Land resource efficiency (LRE)
European Topic Centre Urban Land and Soil Systems (ETC ULS) - Land resource efficienty
Land, and here in particular soil, is a finite resource. Land take, i.e. the increase of settlement area over time, and in particular soil sealing has already been identified as one of the major threats to soils/soil degradation processes in the 2002 EC Communication ‘Towards a Thematic Strategy on Soil Protection’ (Soil Thematic Strategy). EU-wide, land take consumes more than 1000 km² annually of which half is actually sealed and, hence, lost under impermeable surfaces. Other threats to soils are e.g. erosion, contamination or compaction. Since the regeneration of soil takes more than a human’s lifetime (1-2 cm soil formation in 100 years) soil can also be considered a non-renewable resource.
Through the disruption of cycles, soil sealing contributes to the loss of valuable soil functions, such as biomass production, provision of raw materials and hosting the biodiversity pool, and thus the degradation of soil-based ecosystem services, such as food production (provisioning service). In 2011, the EU has announced its resource efficiency roadmap according to which ecosystems and their components (such as land in the sense of space for which different land uses compete) are considered a natural resource. The roadmap sets a milestone of no net land-take in the European Union by the year 2050. Similarly, the UN Rio+20 Summit highlighted soil degradation as part of land degradation and called for a land-degradation-neutral world in the context of sustainable development, a goal to which the EU subscribed and which is reiterated in the European Union’s Environment Action Programme to 2020 (7th EAP). This also includes an objective of no net land-take by 2050.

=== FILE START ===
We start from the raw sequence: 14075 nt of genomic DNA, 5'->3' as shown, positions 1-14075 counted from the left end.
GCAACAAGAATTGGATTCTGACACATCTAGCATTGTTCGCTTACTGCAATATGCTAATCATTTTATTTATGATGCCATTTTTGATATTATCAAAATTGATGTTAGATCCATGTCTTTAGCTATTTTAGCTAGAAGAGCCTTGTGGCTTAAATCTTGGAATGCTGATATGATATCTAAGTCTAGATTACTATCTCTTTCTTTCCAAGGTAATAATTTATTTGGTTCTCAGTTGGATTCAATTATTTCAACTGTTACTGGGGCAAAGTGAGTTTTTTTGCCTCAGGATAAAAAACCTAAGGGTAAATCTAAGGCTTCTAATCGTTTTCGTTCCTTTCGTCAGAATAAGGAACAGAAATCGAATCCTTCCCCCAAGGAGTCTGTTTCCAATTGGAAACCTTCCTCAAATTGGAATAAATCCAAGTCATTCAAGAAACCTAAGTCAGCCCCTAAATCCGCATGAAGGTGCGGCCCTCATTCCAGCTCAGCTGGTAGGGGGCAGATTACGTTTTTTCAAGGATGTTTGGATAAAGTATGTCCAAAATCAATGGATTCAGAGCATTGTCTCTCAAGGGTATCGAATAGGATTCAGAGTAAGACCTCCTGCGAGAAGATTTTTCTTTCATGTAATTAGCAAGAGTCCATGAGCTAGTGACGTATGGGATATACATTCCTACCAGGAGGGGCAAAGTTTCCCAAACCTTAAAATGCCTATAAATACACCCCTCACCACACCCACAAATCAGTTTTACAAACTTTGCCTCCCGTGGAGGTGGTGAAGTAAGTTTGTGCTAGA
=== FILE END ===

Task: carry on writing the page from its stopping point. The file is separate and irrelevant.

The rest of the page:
space4environment supports the EEA in elaborating and implementing a methodology that allows assessing impacts of a number of land cover flows on the potentials of soils to deliver a number of essential soil functions, such as biomass provision or acting as biodiversity pool. One of the outcomes of the activity has been selected as a key map in the European briefing on soil being part of the recent EEA State of Environment Report (SOER).